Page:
April 8, 2004
COUNSELING CENTER: Local pediatrician
Christopher Cody announced the opening April 1 of Covered Bridge,
a counseling facility for children at 2367 Harrison Ave. in Eureka.
"It has been virtually impossible to get kids, especially
on Medi-Cal, in to any kind of counseling. The backlog at [county]
Mental Health and for private providers is many months, and seems
to be getting longer," Cody wrote in a letter to the Humboldt-Del
Norte County Medical Society. The new center, where Cody serves
as owner and medical director, will take Medi-Cal, as well as
other insurances, and will offer services ranging from therapy
for anxiety, behavior disorders, depression, eating disorders
and attention deficit disorder. For information or appointments,
by BOB DORAN
For the second time this year a concert scheduled by CenterArts, a performing arts presenter associated with Humboldt State University, has been canceled, and for the same reason: More aggressive enforcement of immigration rules, particularly as they pertain to Cubans, by the federal Homeland Security Department.
Not only has the May 11 concert by the all-star Cuban jazz band Cubanismo [photo at right] been called off due to visa problems, the group's entire 35-city tour has been nixed.
"On the day they were to pick up their visas the U.S. Embassy in Havana told them that their visa requests were denied," said John Lochen, the booking agent for the Rosebud Agency, which arranged the Cubanismo tour. "As far as I can tell no Cuban artists are being granted visas to perform in the U.S. at this time."
In January CenterArts canceled a show with Spanish flamenco guitarist Paco de Lucia because of visa problems. In that case it was a delay in processing a work permit for the band's bass player, Allain Rodriguez, a Spaniard who was born in Cuba.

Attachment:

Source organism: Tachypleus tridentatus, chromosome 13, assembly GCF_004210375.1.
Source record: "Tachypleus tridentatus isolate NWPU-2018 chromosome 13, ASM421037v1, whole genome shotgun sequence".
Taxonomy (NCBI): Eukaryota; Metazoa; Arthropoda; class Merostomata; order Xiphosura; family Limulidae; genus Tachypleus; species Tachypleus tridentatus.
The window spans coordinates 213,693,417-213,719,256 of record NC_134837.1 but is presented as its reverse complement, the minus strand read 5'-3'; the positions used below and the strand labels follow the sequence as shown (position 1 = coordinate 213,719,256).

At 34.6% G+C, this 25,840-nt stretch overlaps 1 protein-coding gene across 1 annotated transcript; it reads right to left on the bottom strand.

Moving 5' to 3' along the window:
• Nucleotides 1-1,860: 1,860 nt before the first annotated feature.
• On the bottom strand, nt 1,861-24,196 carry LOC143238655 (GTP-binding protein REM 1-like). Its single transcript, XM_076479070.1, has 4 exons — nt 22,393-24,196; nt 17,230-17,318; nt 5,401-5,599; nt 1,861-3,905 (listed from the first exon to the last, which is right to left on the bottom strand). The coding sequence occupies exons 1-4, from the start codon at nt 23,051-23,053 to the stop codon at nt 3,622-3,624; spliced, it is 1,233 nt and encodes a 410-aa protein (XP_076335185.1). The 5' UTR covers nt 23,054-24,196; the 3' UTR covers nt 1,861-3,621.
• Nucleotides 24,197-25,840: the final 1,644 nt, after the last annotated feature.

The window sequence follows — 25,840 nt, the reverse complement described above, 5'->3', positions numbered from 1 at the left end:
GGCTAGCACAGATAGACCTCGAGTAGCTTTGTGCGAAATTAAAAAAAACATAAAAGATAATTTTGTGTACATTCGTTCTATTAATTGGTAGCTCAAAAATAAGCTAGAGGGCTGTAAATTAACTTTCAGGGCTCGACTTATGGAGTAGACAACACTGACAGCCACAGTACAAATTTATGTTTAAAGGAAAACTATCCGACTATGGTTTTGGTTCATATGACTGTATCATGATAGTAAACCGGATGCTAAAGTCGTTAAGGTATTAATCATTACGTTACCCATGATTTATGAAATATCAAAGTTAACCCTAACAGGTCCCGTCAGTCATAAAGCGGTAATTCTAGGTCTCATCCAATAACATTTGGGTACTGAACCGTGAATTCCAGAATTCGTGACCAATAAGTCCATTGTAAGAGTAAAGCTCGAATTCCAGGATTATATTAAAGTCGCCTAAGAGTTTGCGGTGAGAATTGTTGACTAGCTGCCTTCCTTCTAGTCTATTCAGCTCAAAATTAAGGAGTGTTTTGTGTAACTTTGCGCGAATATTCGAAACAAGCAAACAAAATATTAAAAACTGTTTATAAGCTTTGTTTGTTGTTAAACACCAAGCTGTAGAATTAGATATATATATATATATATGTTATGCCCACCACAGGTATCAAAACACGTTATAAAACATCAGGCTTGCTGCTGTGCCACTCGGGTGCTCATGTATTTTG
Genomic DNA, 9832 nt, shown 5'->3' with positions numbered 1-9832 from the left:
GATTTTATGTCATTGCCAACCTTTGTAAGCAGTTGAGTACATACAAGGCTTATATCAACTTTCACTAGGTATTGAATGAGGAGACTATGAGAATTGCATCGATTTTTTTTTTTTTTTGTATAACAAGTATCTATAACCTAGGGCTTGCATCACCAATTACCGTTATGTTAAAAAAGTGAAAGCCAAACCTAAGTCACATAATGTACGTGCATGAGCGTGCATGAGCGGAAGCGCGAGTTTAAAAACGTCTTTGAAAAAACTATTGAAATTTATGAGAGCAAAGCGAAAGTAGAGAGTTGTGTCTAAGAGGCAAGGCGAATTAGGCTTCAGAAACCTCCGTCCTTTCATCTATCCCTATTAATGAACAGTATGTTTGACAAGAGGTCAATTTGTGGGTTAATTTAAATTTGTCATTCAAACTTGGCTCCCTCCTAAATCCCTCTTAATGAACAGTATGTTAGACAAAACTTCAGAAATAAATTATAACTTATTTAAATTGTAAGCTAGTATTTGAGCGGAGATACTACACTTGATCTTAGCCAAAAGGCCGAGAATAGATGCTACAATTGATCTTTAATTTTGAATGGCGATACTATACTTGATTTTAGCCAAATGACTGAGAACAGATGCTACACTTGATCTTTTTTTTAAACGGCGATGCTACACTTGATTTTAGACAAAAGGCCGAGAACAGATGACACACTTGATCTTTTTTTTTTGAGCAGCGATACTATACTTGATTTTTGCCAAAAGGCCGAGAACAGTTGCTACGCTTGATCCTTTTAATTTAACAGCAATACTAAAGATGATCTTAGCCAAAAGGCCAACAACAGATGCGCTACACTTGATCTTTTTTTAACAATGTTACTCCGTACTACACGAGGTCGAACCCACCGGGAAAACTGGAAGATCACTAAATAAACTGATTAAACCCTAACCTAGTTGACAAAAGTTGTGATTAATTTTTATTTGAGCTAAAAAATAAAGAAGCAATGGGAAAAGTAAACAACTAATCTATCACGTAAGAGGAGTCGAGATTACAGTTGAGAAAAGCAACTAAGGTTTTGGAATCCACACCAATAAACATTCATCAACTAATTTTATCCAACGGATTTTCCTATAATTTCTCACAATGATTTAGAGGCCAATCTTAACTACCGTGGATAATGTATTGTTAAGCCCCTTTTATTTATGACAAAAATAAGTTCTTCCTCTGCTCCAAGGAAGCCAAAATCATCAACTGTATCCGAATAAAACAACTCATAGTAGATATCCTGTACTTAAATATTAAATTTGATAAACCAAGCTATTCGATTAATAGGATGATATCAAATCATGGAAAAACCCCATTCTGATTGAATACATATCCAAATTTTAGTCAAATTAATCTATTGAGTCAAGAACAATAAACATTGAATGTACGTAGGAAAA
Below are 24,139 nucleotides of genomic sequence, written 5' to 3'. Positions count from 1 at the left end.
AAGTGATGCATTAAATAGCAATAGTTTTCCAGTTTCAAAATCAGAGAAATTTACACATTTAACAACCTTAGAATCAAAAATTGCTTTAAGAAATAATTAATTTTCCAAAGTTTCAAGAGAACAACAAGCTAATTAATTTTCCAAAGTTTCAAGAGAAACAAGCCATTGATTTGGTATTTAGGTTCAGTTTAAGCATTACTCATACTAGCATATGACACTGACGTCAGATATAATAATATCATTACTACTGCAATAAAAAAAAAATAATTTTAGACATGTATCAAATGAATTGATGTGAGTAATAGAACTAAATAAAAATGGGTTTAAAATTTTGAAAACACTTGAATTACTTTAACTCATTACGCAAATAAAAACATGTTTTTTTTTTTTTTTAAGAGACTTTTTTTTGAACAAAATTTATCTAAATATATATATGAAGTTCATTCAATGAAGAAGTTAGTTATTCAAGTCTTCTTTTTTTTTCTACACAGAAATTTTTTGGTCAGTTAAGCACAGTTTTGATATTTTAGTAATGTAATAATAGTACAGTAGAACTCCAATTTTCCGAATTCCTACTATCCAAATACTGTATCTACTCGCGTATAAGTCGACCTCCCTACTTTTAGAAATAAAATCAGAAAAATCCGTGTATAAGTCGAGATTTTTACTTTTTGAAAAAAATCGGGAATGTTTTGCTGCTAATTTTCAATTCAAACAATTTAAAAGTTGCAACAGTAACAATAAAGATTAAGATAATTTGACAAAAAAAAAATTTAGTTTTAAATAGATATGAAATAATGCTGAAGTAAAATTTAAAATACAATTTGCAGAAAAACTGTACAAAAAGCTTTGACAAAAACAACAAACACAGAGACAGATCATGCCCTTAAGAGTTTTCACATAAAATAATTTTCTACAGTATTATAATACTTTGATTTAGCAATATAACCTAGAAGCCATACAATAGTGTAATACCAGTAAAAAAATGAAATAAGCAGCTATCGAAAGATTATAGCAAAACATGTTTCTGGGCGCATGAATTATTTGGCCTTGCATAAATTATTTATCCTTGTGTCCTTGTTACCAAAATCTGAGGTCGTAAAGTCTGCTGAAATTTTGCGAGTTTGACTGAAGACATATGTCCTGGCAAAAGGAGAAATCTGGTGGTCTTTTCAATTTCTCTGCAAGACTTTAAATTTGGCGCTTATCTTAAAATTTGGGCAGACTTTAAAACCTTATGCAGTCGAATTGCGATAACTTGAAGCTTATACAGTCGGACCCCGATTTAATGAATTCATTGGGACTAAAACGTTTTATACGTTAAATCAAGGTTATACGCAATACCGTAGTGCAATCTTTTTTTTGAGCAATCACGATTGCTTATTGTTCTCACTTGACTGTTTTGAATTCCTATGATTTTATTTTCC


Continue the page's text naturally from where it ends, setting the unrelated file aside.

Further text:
The heightened concern about terrorism is no doubt part of the reason for the cancelations. But the fact that Cubans in particular are having trouble entering the country likely has more to do with the Bush administration's antipathy for Cuban leader Fidel Castro -- and the steps it has taken to reverse what had been a trend toward normalizing relations with the socialist nation.
Cubanismo has toured the United States every year for 11 years. As a result of the cancelation, "The public suffers; the presenters suffer, the agency suffers," Lochen said.
"But the real burden," he went on, "is borne by the artists. They lose out on a source of income that they count on to support their families. And they are denied the opportunity to perform their art."
Given the situation, CenterArts director Roy Furshpan has held off on booking another Cuban group for the 2004-05 season. "The [shows by Cuban musicians] are not feasible because management companies and agents are not willing to handle them. The reality is that you can spend a lot of time and money booking a tour that probably won't happen."
Timing is crucial in the visa application process. Forms cannot be filed more than six months in advance, but with added scrutiny due to terrorism fears, it can take that much time to process an application.
"We don't generally apply for visas; that's left to artists or management," Furshpan explained. "But what I'm hearing from artists, even those from Canada, is that with the stepped-up screening process it can takes months and months. But with a fast-track fee, you pay $1,000 and you can get your visa processed more quickly."
Furshpan ended up paying the added fee, along with several other presenters, to ensure that members of a Canadian circus company could get their papers done on time for a U.S. tour.
"The intent of the immigration law is, unfortunately, probably necessary," said Furshpan, "but the implementation needs to be thought out better. As it is, it's getting harder and harder to bring international artists into this country. The impact is that our government is limiting what culture we can be exposed to."
To some, Humboldt State University's planned Boating Instruction and Safety Center (BISC) -- a 16,000-square-foot, two-story facility slated for a spot just west of the Adorni Center -- no doubt seems an attractive and logical addition to the ongoing effort to revitalize Eureka's waterfront.